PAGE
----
Would you rather have $1,000,000 or spend $1,000,000?

Money, for the sake of itself, pales in comparison to what it can do for us and how it makes us feel. Maybe it’s not money we’re seeking after all. Maybe it’s safety, security, and peace of mind. To truly understand how to build your financial goals, you need to understand what it is you seek. Most financial plans focus on the money, the savings rate, the investment return, and the bottom line. But few people want the money. They want what it can do for them. So why do we spend so much time on the money? Shouldn’t we be focusing on what it does for us? Isn’t that the goal?

Once you determine your values, you can create goals based on them. Once you’ve established your goals, you can finally start to explore how the money can work for you. This is very different from what most financial advisers are doing. Most financial advisers start with the money. This is why if you google “values-based investing,” the results will be ESG portfolio management. The ESG (environmental, social, governance) portfolio philosophy screens all funds and investments in a portfolio against certain standards. These standards may include vetting a company for the portfolio based on their efforts to reduce carbon emissions or if they have fair and equitable hiring practices in place. This movement is designed to help create a way for investors to align their values with the companies in their portfolio of investments – which can be a great way to layer personal values into the money part of the planning. Incorporating personal values as a foundation of a financial plan requires deeper exploration.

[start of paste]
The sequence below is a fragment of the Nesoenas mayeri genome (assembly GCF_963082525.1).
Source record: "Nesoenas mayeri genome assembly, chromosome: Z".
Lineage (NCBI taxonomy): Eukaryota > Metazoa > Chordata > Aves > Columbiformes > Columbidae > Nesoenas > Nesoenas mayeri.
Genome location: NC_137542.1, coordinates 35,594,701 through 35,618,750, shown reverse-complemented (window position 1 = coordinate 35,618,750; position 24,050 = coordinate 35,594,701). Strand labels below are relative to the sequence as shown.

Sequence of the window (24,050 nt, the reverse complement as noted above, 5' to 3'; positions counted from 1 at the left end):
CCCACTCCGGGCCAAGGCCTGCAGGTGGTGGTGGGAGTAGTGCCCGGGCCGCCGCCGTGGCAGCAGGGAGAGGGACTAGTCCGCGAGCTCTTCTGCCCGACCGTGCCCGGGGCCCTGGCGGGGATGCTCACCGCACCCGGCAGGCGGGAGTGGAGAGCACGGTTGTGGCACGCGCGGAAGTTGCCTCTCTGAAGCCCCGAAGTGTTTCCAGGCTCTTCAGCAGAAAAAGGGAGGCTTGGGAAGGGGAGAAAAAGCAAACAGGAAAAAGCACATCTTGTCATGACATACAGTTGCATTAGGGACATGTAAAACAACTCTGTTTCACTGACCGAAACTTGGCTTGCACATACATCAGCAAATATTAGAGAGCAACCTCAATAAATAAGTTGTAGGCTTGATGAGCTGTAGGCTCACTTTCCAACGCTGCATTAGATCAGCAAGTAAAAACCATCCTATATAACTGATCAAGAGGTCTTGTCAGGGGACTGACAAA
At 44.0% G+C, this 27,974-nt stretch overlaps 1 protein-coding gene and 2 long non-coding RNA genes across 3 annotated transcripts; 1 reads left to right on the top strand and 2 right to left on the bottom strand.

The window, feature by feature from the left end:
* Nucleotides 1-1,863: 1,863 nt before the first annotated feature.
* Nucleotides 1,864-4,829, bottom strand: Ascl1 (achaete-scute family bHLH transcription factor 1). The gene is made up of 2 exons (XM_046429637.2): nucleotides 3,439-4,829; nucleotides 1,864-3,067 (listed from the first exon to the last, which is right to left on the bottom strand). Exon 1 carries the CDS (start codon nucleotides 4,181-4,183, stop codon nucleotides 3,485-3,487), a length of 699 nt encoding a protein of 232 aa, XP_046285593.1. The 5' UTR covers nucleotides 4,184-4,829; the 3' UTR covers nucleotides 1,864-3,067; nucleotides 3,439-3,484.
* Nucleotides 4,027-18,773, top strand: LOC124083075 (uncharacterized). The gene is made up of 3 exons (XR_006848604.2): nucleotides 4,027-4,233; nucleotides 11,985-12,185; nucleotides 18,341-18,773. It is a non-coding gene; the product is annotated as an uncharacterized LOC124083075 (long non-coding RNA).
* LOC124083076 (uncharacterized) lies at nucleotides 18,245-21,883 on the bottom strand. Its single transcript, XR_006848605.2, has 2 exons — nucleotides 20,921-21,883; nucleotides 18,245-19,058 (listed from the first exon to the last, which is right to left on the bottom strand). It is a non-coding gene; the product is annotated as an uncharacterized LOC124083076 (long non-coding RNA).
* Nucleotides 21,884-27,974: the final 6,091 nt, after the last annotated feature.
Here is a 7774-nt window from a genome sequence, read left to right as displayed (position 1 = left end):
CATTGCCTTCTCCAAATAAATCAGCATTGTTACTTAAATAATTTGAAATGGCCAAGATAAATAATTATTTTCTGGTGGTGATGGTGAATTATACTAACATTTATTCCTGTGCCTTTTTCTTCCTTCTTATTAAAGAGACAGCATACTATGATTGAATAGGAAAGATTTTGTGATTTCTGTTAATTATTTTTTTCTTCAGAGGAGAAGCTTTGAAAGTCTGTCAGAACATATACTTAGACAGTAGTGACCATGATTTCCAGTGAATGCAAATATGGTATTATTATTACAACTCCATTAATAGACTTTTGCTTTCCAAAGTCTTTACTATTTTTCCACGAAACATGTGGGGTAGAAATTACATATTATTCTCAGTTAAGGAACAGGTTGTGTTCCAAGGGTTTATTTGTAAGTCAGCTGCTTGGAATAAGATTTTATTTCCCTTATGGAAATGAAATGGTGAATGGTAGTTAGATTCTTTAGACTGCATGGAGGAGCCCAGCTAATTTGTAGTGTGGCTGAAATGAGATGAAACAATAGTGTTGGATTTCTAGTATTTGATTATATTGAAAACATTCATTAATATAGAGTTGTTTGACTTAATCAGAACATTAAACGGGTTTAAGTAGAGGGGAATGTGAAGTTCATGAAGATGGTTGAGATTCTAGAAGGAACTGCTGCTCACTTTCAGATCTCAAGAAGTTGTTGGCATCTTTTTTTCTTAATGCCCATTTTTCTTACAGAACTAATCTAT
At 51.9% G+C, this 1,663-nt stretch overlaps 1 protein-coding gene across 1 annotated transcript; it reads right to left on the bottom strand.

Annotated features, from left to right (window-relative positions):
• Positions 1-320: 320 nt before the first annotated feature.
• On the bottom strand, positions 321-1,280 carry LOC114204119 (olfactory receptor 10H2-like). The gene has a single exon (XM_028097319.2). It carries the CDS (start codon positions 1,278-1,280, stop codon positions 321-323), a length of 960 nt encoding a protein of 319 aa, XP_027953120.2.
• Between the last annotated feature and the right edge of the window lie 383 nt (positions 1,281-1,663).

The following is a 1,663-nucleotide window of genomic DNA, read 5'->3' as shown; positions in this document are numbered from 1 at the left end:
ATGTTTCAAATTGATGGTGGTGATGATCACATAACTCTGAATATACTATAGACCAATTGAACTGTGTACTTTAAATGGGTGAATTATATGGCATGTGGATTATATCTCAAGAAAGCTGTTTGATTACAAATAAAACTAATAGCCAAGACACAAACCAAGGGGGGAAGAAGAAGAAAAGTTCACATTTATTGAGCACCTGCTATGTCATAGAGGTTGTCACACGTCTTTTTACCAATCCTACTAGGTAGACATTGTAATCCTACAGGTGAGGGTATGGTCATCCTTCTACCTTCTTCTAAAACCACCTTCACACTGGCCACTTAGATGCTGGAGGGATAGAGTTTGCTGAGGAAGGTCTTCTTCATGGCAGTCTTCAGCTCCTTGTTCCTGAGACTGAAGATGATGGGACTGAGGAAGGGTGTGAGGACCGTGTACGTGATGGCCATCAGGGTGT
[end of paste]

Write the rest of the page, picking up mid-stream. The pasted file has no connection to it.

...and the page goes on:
One thing I learned very early in my career as a financial advisor is that I don’t work with money. I work with people. A financial plan that starts with what matters to the person first, then develops goals, and then gets to the money is a financial plan a client can be engaged with. This can get a client to be truly disciplined in the strategy and sacrifice needed to meet financial goals. Meeting financial goals is hard. Making decisions is hard. Having a deeper understanding of the ‘why’ can make it easier.

The values are your anchor. The path of life changes with each phase. As you move from accumulating assets to transitioning to retirement and spending those assets, decades will pass. You and your life will change. You may develop a solid financial plan built on today’s assumptions, but the unexpected happens and throws you off the path. How do you get back on track? Few things are black and white, and many financial decisions do not have as obvious of an answer as we may think a spreadsheet analysis can yield. Rather, we are left to evaluate trade-offs and risk and reward probabilities. And we have to refer back to what matters most to be able to navigate these gray areas.

How do values drive the development of a retirement plan? It is important to prioritize what you value most. Is it your time? Is it the ability to improve your lifestyle? Is it the ability to never worry about market fluctuation? Understand what is most important to you before you get into the math.

Retirement projection inputs include the age you want to retire, how much time you have, how much you want to spend, and how your assets are invested. You may have the goal to retire at age 57 and want to live on $7,000 each month. But when we crunch the numbers, if you retire at 57, you will only be able to spend $5,000 each month. But, if you work until age 62, your budget could be $8,000. You must ask yourself if your time is more important or if the larger budget means more to you.

Or perhaps you have set a goal that you want to have $1,000,000 saved in the next 10 years with little volatility. To do so, you calculate your savings rate and the average return on your investment. The results indicate you need to earn an 8% average return. The investment with an 8% average return is much more volatile than the investment with a 4% average return. But if you stay with the 4% average return, you will only end up with $750,000 in ten years. So, what is more important to you?